Postgres SSLMODE Explained
When you connect to your database, Postgres uses the
sslmode parameter to determine the security of the connection. There are many options, so here’s an analogy to web security:
All the other options fall somewhere in between, and by design, make less guarantees of security than HTTPS in your browser does.
This includes the default
prefer. The Postgres docs have a great table explaining this:
Other modes like
require are still useful in protecting against passive attacks (sniffing), but are vulnerable to active attacks that can compromise your credentials. Tarjei Husøy created postgres-mitm to demonstrate this.
The best way to protect your database is to limit inbound traffic. Require a VPN or SSH tunneling through a bastion host to connect. This ensures connections are always secure, and even if database credentials are compromised, an attacker won’t be able to access the database.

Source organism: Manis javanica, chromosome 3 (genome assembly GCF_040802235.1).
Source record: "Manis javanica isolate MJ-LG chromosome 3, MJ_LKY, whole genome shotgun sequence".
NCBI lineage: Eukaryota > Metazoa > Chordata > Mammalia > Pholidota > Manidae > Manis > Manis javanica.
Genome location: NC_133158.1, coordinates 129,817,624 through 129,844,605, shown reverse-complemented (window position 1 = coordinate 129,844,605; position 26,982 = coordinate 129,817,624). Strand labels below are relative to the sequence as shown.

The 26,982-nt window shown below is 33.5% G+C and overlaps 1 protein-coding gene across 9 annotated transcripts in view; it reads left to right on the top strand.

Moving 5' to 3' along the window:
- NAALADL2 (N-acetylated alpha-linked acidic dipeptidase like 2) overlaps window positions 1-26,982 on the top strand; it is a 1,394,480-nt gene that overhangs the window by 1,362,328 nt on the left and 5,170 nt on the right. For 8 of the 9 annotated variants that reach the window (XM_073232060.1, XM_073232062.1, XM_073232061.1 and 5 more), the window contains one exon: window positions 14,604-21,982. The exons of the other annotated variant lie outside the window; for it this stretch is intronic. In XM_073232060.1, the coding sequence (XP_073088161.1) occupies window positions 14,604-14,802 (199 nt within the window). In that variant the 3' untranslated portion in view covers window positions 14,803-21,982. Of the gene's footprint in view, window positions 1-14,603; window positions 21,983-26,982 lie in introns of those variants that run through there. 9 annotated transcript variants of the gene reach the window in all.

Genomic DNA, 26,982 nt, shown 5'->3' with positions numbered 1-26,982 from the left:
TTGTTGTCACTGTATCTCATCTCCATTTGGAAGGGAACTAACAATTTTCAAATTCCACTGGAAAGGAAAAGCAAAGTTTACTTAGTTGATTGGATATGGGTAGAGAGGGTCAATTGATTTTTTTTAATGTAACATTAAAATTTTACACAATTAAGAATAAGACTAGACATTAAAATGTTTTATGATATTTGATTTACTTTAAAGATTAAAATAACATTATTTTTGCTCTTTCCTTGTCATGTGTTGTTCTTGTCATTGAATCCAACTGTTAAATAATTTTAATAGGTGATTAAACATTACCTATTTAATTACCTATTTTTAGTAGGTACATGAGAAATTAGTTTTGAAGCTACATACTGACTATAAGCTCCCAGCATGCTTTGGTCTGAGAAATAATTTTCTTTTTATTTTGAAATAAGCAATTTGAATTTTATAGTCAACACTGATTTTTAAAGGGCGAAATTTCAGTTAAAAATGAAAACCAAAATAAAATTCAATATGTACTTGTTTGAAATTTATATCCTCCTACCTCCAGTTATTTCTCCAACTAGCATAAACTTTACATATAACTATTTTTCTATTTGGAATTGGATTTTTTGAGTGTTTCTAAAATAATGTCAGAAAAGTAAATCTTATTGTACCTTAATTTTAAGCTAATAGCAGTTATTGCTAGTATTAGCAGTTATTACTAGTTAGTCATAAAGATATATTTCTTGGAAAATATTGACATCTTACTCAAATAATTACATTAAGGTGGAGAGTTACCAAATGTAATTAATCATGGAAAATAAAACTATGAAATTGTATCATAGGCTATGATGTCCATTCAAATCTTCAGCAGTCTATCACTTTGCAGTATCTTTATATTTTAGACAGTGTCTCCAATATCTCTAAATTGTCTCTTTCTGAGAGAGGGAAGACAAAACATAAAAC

If this is not feasible, always use
verify-full. This includes from code, psql, SQL clients, and other tools like pgsync and pgslice.
You can specify
sslmode in the connection URI:
Or use environment variables.
Libraries for most programming languages have options as well.
PG.connect(sslmode: "verify-full", sslrootcert: "ca.pem")
To verify an SSL/TLS certificate, the client checks it against a root certificate. Your browser ships with root certificates to verify HTTPS websites. Postgres doesn’t come with any root certificates, so to use
verify-full, you must specify one.
Here are root certificates for a number of providers:
|Google Cloud SQL||Per-instance||View|
There’s no way to use
verify-full with Heroku Postgres, so use caution when connecting from networks you don't fully trust. Instead of
heroku pg:psql, use:
heroku run psql \$DATABASE_URL
This securely connects to a dyno before connecting to the database.
If you use PgBouncer, set up secure connections for it as well.
Hopefully this helps you understand connection security a bit better.